Columnist Stephanie Self explores the once vague and confusing definition of binge drinking as well as how it applies to her own drinking habits. Given the prevalent drinking culture throughout Reno, she considers the behaviors of binge drinking to be rather normalized among her peers. Photo illustration by Alexa Solis/Nevada Sagebrush.
by Stephanie Self
The Centers for Disease Control and Prevention recently released a study regarding American drinking habits, specifically binge drinking. The term “binge drinking” has always been a bit foggy to me, so imagine my surprise when I realized that, according to the CDC, I am a binge drinker.
What does that mean exactly?
Well, binge drinking is defined differently depending on if you’re male or female. For men, it is consuming five or more drinks on one occasion. For women, it’s consuming four or more drinks on one occasion. One occasion, by the way, is within two or three hours.
However, beyond one occasion, your weekly drinking habits can also constitute binge drinking. For men, consuming an average of 15 or more drinks per week counts. For women, it’s consuming an average of eight or more drinks per week.
As you can probably already tell, there are quite a few variables in whether or not one is drinking too much. For instance, I could drink three nights per week, and on each of those nights only consume three drinks. On any one of those nights, I am not binge drinking because I have not consumed four or more. By the end of the week, however, I will have consumed nine drinks total, which means I’ve been on the train to “binge drunk” town the whole time.
I may not have even gotten sloppy, belligerent, let’s-have-conversations-I-told-myself-we-wouldn’t-have, I-might-need-a-babysitter-later drunk, but it’s considered a problem nonetheless. No wonder the CDC also says that 38 million Americans drink too much.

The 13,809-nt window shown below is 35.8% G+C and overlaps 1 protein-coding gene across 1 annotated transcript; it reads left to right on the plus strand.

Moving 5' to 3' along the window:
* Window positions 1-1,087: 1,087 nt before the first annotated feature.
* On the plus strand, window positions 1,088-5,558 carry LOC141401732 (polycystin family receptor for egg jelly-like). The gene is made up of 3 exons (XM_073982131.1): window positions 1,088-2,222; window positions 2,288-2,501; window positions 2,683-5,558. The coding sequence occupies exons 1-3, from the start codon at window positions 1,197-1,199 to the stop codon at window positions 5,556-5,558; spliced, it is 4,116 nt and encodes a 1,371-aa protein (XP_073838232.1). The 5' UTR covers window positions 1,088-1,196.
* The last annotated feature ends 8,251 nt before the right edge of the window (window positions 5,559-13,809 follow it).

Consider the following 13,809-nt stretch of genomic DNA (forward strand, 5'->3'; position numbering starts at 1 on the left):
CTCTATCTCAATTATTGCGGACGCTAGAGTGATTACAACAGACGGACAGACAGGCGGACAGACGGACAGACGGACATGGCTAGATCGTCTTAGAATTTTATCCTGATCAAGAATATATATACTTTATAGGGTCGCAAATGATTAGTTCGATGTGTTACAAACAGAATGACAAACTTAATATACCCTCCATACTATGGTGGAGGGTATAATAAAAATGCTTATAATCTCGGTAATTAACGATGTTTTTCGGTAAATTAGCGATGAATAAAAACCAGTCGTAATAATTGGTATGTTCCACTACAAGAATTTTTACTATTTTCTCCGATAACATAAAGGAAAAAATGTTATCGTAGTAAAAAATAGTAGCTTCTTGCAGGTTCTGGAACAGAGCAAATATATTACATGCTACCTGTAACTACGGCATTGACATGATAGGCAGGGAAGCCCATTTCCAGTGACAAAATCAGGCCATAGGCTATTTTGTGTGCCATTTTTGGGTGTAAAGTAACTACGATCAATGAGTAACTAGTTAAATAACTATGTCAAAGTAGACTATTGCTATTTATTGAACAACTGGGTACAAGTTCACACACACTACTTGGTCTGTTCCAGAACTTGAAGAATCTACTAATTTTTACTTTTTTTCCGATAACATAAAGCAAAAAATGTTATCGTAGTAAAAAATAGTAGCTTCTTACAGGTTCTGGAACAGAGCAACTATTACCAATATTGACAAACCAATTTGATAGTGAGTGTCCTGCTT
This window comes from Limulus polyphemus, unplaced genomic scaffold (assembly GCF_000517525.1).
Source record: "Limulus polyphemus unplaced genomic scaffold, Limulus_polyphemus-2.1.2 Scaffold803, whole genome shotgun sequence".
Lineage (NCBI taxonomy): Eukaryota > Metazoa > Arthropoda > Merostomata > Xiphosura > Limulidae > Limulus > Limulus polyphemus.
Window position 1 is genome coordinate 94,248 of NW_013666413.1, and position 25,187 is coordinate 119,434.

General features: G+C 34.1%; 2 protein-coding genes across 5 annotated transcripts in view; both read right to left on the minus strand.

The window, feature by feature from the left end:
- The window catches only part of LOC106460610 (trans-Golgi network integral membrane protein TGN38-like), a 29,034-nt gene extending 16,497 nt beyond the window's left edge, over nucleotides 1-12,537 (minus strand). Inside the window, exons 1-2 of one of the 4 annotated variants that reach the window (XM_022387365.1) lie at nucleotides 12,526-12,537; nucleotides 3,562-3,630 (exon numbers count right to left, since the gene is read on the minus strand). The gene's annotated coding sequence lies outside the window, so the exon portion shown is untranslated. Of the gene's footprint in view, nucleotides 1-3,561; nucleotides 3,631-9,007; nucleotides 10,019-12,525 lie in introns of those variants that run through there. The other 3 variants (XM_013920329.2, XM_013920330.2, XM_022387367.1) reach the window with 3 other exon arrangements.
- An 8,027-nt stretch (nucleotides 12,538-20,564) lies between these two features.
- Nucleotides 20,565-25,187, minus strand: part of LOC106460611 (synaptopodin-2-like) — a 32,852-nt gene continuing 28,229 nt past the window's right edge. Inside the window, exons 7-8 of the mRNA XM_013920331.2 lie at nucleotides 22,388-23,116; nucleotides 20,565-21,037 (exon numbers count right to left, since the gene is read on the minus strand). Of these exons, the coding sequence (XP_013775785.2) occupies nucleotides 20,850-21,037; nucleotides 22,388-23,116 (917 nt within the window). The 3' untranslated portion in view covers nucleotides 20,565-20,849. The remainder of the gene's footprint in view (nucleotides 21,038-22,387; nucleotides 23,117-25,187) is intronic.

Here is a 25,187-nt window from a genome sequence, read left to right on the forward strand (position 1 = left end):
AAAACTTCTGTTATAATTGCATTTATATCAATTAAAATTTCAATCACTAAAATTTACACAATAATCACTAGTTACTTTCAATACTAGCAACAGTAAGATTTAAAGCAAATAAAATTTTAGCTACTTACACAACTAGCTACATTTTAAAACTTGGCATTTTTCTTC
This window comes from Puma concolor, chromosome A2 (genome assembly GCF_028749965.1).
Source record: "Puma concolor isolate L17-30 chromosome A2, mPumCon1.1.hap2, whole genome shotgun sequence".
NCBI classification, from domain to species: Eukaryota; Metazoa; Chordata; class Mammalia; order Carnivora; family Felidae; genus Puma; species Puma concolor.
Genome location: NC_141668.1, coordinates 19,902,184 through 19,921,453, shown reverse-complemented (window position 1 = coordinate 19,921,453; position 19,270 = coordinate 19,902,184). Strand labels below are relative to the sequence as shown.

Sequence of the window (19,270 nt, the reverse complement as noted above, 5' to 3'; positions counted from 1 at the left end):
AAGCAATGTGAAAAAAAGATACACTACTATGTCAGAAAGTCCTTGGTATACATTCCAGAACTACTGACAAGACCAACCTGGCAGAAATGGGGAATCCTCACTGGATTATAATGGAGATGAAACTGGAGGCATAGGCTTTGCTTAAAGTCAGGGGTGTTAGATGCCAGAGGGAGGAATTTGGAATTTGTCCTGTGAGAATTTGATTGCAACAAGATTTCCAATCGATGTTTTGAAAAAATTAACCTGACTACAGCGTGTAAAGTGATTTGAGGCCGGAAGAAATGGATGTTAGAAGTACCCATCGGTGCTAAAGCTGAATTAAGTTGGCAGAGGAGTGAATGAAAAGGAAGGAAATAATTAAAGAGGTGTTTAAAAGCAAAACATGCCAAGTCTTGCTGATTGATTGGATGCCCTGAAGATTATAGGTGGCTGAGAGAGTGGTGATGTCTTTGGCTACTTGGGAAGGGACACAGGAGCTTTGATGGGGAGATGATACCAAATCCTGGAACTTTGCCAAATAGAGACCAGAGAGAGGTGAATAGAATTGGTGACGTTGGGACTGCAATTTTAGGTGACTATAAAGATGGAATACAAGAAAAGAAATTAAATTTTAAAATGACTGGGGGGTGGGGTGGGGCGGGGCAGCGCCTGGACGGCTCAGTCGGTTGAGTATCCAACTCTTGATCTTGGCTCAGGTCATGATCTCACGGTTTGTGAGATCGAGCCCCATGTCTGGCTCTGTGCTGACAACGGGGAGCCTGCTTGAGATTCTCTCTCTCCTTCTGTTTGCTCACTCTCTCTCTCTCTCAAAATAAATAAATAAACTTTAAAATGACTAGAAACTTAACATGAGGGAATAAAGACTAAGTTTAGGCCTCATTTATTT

Man, I haven’t even had a drink today and I’ve already got the spins just thinking about my potential drinking problem.
So, enough of this analysis on alcohol use and abuse, my question is now whether or not my status as a binge drinker means that I have “a problem.” And are all my friends and peers who share my drinking habits just alcoholics in denial because we’ve deemed their behavior socially and culturally acceptable?
I can only speak for myself, of course. Regardless of falling into the category of a binge drinker, I can say a few things for certain. I do not wake up most mornings needing to take a shot of Black Velvet just to get rid of the shakes or delay a hangover. I don’t frequently wake up the morning after a night of drinking regretting most of the decisions I made (except maybe the time I slept with my ex about a month after we broke up, but that regret came much later).
The example I gave above, though, is true. Drinking a few drinks on one occasion a few nights a week is pretty average in my life. However, when I think about where I’m from and the age that I am, I don’t think it’s that abnormal for two main reasons.
First of all, I (like many of you reading this) live in Reno, Nev. This town is located in the heart of what has been called “the drunkest county in America.” We gamble. We smoke. We drink and party until 7 a.m., if possible. Bars in Calif. typically close at 2 a.m. and, as a result, I’ve had friends from the golden state travel here (for miscellaneous special occasions) to see the sun rise above seedy casinos in a drunken stupor. The drinking culture here is deeply rooted in one of excess and debauchery.
Second of all, I (again, like many of you) am in college. A college which, like many others around this nation, has four bars located directly across the street from various areas of campus. Getting drunk is a dirty and cheap (depending on where you go) way to decompress, certainly. I can’t help but think, though, that I wouldn’t be engaging in this behavior nearly as often if it wasn’t so culturally accepted here.
Maybe that’s where the disconnect lies: Perhaps we’ve glorified drinking to a point where a large amount of Americans have an alleged drinking problem. Or we are at least at risk of having one. Our social and cultural expectations of what it means to have a good time are adversely impacting our health.
But isn’t that the risk we take when drinking alcohol at all?
Yes. Yes, it is.
If you fall into the category of binge drinker, and I’m willing to bet many of you probably do, make sure to think about how much alcohol is affecting your day-to-day life. I still go to school and work when I’m supposed to, even if I might be a little hungover. Sometimes I’ll have one drink. Sometimes I’ll have five. Most of the time, I’m doing stuff that’s way more important.
Stephanie Self studies English. She can be reached at firstname.lastname@example.org.